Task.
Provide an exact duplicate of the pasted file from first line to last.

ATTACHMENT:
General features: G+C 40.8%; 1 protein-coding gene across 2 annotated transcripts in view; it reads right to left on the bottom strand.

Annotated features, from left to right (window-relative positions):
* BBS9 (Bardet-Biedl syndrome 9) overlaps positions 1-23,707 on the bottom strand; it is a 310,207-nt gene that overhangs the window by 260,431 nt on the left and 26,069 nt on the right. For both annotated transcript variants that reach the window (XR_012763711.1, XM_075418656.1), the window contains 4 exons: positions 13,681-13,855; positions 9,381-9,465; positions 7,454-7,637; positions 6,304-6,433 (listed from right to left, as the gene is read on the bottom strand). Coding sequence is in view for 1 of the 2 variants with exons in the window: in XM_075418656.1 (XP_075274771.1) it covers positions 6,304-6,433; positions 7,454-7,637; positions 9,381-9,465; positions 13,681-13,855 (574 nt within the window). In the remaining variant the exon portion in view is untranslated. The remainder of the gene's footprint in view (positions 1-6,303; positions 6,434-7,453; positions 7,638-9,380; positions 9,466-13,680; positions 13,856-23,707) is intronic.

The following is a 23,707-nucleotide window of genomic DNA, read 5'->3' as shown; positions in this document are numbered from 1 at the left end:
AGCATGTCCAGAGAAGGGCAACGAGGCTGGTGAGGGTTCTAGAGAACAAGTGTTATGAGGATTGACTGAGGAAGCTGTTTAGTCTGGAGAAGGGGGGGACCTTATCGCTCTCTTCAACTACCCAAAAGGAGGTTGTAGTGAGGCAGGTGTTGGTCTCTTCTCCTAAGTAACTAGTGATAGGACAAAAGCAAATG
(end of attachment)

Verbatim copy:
General features: G+C 40.8%; 1 protein-coding gene across 2 annotated transcripts in view; it reads right to left on the bottom strand.

Annotated features, from left to right (window-relative positions):
* BBS9 (Bardet-Biedl syndrome 9) overlaps positions 1-23,707 on the bottom strand; it is a 310,207-nt gene that overhangs the window by 260,431 nt on the left and 26,069 nt on the right. For both annotated transcript variants that reach the window (XR_012763711.1, XM_075418656.1), the window contains 4 exons: positions 13,681-13,855; positions 9,381-9,465; positions 7,454-7,637; positions 6,304-6,433 (listed from right to left, as the gene is read on the bottom strand). Coding sequence is in view for 1 of the 2 variants with exons in the window: in XM_075418656.1 (XP_075274771.1) it covers positions 6,304-6,433; positions 7,454-7,637; positions 9,381-9,465; positions 13,681-13,855 (574 nt within the window). In the remaining variant the exon portion in view is untranslated. The remainder of the gene's footprint in view (positions 1-6,303; positions 6,434-7,453; positions 7,638-9,380; positions 9,466-13,680; positions 13,856-23,707) is intronic.

The following is a 23,707-nucleotide window of genomic DNA, read 5'->3' as shown; positions in this document are numbered from 1 at the left end:
AGCATGTCCAGAGAAGGGCAACGAGGCTGGTGAGGGTTCTAGAGAACAAGTGTTATGAGGATTGACTGAGGAAGCTGTTTAGTCTGGAGAAGGGGGGGACCTTATCGCTCTCTTCAACTACCCAAAAGGAGGTTGTAGTGAGGCAGGTGTTGGTCTCTTCTCCTAAGTAACTAGTGATAGGACAAAAGCAAATG